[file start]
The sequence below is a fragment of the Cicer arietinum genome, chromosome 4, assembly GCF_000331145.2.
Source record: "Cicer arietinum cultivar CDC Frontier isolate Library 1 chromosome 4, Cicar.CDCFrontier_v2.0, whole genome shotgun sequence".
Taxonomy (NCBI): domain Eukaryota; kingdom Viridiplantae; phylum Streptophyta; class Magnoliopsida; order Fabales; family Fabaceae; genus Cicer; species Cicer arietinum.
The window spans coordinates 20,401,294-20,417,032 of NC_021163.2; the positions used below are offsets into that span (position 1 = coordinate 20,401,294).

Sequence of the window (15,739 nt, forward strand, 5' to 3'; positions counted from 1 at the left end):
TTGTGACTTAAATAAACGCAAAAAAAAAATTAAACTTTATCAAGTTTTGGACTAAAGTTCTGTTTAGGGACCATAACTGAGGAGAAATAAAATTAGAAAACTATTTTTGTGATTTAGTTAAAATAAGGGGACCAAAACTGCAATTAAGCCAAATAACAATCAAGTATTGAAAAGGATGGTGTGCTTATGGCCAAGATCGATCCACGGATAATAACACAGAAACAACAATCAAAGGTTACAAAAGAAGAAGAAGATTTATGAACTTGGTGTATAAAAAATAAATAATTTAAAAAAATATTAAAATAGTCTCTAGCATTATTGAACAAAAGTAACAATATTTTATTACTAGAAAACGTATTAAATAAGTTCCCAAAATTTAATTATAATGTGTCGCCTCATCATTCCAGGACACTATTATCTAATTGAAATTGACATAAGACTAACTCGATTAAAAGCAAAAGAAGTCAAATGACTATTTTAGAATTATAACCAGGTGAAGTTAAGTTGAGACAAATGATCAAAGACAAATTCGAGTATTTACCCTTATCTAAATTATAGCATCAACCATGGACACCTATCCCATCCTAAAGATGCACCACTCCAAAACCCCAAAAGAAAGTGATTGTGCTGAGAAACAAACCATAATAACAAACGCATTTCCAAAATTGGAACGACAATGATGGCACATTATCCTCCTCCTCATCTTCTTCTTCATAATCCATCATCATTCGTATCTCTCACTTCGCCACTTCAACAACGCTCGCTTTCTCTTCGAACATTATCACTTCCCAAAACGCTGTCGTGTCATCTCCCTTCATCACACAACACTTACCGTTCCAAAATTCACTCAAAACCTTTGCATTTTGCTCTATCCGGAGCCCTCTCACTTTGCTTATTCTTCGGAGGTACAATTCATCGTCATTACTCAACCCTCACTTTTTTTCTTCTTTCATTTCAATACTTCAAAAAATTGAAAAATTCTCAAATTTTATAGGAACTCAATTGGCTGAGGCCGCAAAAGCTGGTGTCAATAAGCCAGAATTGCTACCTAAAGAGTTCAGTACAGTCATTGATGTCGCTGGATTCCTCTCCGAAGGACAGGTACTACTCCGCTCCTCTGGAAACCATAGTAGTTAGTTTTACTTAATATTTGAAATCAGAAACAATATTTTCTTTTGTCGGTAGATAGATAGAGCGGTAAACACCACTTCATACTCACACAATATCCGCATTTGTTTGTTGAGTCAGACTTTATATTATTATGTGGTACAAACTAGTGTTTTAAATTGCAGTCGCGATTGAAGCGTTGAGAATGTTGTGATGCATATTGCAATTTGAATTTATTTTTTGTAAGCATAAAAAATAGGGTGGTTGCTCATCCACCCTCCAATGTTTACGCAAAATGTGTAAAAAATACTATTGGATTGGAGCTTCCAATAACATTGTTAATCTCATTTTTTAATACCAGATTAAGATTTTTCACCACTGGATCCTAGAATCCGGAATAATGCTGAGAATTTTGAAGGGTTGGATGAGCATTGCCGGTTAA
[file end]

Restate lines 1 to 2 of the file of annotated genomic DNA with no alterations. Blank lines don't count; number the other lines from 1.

The sequence below is a fragment of the Cicer arietinum genome, chromosome 4, assembly GCF_000331145.2.
Source record: "Cicer arietinum cultivar CDC Frontier isolate Library 1 chromosome 4, Cicar.CDCFrontier_v2.0, whole genome shotgun sequence".